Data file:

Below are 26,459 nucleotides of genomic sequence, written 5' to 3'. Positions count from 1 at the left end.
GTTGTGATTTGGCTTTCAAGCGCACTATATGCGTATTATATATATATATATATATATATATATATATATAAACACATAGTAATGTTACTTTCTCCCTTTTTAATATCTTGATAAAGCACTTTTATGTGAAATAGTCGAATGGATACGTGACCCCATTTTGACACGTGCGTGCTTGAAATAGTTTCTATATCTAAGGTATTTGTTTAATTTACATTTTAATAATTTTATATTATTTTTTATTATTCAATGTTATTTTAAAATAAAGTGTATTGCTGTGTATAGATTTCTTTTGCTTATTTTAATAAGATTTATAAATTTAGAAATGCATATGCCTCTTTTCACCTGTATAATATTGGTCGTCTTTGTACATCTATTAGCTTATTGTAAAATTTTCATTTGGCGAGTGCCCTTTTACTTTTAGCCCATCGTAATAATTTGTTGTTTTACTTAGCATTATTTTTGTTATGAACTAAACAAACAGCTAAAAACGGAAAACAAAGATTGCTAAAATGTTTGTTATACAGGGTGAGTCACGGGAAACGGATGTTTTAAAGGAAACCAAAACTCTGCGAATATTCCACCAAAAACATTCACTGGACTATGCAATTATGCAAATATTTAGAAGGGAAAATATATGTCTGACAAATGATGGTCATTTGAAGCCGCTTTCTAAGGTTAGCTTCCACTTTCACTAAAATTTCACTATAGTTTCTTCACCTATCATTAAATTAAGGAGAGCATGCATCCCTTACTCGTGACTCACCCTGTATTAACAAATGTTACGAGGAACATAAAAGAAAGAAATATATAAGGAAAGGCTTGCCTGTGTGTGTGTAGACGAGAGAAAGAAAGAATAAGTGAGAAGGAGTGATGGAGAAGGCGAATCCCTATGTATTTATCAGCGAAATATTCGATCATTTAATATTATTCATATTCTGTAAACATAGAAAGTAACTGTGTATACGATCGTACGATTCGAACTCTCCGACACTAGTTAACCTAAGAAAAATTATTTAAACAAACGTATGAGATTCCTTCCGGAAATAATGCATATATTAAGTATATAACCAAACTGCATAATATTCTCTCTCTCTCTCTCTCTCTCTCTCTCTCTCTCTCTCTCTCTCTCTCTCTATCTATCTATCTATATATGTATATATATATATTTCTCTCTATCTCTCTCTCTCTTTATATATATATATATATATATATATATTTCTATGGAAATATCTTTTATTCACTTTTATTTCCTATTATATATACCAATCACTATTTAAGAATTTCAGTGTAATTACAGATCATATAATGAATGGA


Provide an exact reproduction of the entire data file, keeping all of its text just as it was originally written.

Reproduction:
Below are 26,459 nucleotides of genomic sequence, written 5' to 3'. Positions count from 1 at the left end.
GTTGTGATTTGGCTTTCAAGCGCACTATATGCGTATTATATATATATATATATATATATATATATATATAAACACATAGTAATGTTACTTTCTCCCTTTTTAATATCTTGATAAAGCACTTTTATGTGAAATAGTCGAATGGATACGTGACCCCATTTTGACACGTGCGTGCTTGAAATAGTTTCTATATCTAAGGTATTTGTTTAATTTACATTTTAATAATTTTATATTATTTTTTATTATTCAATGTTATTTTAAAATAAAGTGTATTGCTGTGTATAGATTTCTTTTGCTTATTTTAATAAGATTTATAAATTTAGAAATGCATATGCCTCTTTTCACCTGTATAATATTGGTCGTCTTTGTACATCTATTAGCTTATTGTAAAATTTTCATTTGGCGAGTGCCCTTTTACTTTTAGCCCATCGTAATAATTTGTTGTTTTACTTAGCATTATTTTTGTTATGAACTAAACAAACAGCTAAAAACGGAAAACAAAGATTGCTAAAATGTTTGTTATACAGGGTGAGTCACGGGAAACGGATGTTTTAAAGGAAACCAAAACTCTGCGAATATTCCACCAAAAACATTCACTGGACTATGCAATTATGCAAATATTTAGAAGGGAAAATATATGTCTGACAAATGATGGTCATTTGAAGCCGCTTTCTAAGGTTAGCTTCCACTTTCACTAAAATTTCACTATAGTTTCTTCACCTATCATTAAATTAAGGAGAGCATGCATCCCTTACTCGTGACTCACCCTGTATTAACAAATGTTACGAGGAACATAAAAGAAAGAAATATATAAGGAAAGGCTTGCCTGTGTGTGTGTAGACGAGAGAAAGAAAGAATAAGTGAGAAGGAGTGATGGAGAAGGCGAATCCCTATGTATTTATCAGCGAAATATTCGATCATTTAATATTATTCATATTCTGTAAACATAGAAAGTAACTGTGTATACGATCGTACGATTCGAACTCTCCGACACTAGTTAACCTAAGAAAAATTATTTAAACAAACGTATGAGATTCCTTCCGGAAATAATGCATATATTAAGTATATAACCAAACTGCATAATATTCTCTCTCTCTCTCTCTCTCTCTCTCTCTCTCTCTCTCTCTCTCTCTCTCTATCTATCTATCTATATATGTATATATATATATTTCTCTCTATCTCTCTCTCTCTTTATATATATATATATATATATATATATTTCTATGGAAATATCTTTTATTCACTTTTATTTCCTATTATATATACCAATCACTATTTAAGAATTTCAGTGTAATTACAGATCATATAATGAATGGA